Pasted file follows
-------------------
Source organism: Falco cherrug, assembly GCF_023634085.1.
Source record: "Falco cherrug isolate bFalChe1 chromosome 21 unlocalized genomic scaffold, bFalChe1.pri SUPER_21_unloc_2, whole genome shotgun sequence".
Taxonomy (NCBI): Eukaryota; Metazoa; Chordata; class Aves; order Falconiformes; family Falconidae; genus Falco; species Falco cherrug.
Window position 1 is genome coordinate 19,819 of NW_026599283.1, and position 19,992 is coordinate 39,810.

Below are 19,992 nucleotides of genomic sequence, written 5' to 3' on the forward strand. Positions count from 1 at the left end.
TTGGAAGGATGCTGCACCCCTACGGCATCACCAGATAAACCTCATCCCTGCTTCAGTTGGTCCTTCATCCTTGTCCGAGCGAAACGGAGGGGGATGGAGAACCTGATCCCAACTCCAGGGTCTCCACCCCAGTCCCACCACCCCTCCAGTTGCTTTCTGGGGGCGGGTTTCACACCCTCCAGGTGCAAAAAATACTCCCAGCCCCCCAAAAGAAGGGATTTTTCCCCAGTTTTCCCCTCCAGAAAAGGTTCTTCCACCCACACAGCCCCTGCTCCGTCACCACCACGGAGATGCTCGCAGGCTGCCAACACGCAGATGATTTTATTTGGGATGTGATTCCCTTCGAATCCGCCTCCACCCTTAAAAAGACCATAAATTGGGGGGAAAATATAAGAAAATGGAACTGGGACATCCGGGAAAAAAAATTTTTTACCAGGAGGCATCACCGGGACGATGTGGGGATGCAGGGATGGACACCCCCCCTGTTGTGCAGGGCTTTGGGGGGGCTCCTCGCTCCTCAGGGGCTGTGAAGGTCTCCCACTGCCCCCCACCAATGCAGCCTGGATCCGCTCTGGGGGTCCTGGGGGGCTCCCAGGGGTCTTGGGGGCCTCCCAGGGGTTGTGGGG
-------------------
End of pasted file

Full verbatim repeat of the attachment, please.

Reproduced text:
Source organism: Falco cherrug, assembly GCF_023634085.1.
Source record: "Falco cherrug isolate bFalChe1 chromosome 21 unlocalized genomic scaffold, bFalChe1.pri SUPER_21_unloc_2, whole genome shotgun sequence".
Taxonomy (NCBI): Eukaryota; Metazoa; Chordata; class Aves; order Falconiformes; family Falconidae; genus Falco; species Falco cherrug.
Window position 1 is genome coordinate 19,819 of NW_026599283.1, and position 19,992 is coordinate 39,810.

Below are 19,992 nucleotides of genomic sequence, written 5' to 3' on the forward strand. Positions count from 1 at the left end.
TTGGAAGGATGCTGCACCCCTACGGCATCACCAGATAAACCTCATCCCTGCTTCAGTTGGTCCTTCATCCTTGTCCGAGCGAAACGGAGGGGGATGGAGAACCTGATCCCAACTCCAGGGTCTCCACCCCAGTCCCACCACCCCTCCAGTTGCTTTCTGGGGGCGGGTTTCACACCCTCCAGGTGCAAAAAATACTCCCAGCCCCCCAAAAGAAGGGATTTTTCCCCAGTTTTCCCCTCCAGAAAAGGTTCTTCCACCCACACAGCCCCTGCTCCGTCACCACCACGGAGATGCTCGCAGGCTGCCAACACGCAGATGATTTTATTTGGGATGTGATTCCCTTCGAATCCGCCTCCACCCTTAAAAAGACCATAAATTGGGGGGAAAATATAAGAAAATGGAACTGGGACATCCGGGAAAAAAAATTTTTTACCAGGAGGCATCACCGGGACGATGTGGGGATGCAGGGATGGACACCCCCCCTGTTGTGCAGGGCTTTGGGGGGGCTCCTCGCTCCTCAGGGGCTGTGAAGGTCTCCCACTGCCCCCCACCAATGCAGCCTGGATCCGCTCTGGGGGTCCTGGGGGGCTCCCAGGGGTCTTGGGGGCCTCCCAGGGGTTGTGGGG